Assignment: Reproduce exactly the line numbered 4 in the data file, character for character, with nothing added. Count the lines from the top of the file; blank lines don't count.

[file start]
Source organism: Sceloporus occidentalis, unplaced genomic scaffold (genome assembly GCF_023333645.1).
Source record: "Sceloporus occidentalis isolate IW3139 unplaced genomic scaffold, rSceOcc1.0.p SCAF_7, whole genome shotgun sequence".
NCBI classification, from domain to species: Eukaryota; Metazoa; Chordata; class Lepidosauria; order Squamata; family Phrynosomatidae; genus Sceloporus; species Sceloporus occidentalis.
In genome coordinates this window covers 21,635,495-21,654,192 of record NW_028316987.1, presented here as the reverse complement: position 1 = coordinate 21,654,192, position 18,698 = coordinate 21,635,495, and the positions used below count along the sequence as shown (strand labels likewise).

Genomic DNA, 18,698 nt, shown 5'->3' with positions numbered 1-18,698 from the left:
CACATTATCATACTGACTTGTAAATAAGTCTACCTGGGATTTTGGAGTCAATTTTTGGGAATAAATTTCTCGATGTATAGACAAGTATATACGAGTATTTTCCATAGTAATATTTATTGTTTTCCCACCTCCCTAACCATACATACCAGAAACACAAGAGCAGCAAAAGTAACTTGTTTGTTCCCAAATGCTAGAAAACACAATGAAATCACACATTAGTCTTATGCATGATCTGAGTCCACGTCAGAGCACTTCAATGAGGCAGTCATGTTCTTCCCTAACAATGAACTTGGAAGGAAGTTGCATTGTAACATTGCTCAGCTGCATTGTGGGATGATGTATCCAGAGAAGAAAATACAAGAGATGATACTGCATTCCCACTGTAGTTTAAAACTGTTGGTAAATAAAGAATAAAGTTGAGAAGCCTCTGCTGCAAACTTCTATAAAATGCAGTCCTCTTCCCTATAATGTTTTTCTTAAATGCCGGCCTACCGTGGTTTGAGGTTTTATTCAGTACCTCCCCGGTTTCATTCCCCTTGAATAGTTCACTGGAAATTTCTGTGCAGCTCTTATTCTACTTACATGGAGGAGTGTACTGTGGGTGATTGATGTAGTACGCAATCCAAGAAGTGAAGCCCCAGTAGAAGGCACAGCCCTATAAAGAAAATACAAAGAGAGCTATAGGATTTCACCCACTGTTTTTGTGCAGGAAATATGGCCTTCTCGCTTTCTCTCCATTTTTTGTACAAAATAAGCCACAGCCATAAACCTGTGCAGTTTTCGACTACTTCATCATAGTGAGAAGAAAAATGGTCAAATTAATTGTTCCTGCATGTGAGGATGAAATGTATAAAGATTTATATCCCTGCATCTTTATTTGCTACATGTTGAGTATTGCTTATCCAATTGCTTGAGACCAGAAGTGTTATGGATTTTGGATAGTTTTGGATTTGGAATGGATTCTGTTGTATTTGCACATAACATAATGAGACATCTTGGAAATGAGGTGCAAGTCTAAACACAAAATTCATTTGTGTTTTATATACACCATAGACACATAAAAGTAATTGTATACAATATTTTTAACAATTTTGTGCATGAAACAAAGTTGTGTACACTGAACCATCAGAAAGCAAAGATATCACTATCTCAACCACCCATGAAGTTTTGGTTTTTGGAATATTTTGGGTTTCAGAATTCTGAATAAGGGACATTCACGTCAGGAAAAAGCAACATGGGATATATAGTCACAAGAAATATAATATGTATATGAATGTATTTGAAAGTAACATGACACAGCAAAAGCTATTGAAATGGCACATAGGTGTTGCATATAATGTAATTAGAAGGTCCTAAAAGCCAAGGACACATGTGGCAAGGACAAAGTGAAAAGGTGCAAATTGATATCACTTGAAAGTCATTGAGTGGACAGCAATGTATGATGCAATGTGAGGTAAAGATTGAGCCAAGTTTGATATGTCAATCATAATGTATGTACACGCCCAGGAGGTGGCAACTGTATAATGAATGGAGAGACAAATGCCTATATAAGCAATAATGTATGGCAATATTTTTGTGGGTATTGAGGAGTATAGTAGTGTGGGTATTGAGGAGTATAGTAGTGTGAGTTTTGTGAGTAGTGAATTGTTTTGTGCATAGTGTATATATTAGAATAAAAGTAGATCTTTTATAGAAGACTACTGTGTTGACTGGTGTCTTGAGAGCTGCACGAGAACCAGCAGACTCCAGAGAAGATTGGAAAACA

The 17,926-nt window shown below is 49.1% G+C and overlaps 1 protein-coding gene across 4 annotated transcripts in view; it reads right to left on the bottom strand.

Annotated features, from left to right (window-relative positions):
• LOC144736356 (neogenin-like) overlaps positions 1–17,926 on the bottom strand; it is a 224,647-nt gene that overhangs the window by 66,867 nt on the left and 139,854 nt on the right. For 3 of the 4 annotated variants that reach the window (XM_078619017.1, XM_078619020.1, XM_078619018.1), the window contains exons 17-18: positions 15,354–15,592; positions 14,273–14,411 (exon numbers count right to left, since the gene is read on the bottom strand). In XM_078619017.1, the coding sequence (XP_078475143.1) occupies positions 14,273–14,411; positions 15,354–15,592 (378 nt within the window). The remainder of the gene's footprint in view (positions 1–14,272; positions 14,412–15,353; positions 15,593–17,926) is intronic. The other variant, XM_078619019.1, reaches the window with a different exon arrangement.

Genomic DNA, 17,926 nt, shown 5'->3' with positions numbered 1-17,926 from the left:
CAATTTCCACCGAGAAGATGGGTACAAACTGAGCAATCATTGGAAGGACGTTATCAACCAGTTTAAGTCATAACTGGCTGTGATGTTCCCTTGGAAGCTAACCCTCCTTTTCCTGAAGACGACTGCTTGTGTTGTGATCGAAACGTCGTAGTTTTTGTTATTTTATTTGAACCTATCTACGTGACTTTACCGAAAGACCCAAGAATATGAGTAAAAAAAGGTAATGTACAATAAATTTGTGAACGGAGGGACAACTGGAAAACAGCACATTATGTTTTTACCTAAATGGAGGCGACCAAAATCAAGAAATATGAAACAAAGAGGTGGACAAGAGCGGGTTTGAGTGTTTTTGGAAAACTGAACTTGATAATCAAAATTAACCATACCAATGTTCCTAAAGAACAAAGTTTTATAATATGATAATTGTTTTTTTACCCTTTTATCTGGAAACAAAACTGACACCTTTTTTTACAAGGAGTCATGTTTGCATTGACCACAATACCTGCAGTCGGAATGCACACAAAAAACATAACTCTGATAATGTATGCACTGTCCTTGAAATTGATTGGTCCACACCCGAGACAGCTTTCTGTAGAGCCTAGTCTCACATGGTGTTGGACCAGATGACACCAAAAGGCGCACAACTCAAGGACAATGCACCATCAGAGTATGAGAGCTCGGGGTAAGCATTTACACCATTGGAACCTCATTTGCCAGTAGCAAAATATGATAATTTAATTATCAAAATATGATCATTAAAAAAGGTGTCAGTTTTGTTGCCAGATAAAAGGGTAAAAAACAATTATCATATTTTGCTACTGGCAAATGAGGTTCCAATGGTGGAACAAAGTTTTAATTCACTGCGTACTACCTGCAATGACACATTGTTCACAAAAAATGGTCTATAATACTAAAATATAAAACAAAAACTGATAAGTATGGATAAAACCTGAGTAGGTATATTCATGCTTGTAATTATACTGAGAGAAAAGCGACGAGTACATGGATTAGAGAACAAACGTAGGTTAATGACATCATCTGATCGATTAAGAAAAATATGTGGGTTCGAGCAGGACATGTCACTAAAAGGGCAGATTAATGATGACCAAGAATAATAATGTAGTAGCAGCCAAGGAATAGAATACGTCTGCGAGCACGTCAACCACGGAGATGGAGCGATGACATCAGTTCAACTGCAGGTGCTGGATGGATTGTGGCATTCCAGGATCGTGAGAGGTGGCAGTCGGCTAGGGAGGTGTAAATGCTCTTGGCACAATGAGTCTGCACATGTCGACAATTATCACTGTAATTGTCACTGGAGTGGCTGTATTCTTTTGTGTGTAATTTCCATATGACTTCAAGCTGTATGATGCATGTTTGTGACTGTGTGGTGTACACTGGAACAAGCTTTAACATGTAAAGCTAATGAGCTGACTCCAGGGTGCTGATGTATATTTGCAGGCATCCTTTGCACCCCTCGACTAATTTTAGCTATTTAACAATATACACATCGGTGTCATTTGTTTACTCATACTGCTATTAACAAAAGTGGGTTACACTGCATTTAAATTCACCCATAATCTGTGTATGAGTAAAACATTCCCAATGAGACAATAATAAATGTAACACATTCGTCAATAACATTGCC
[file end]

In genome coordinates this window covers 21,635,495-21,654,192 of record NW_028316987.1, presented here as the reverse complement: position 1 = coordinate 21,654,192, position 18,698 = coordinate 21,635,495, and the positions used below count along the sequence as shown (strand labels likewise).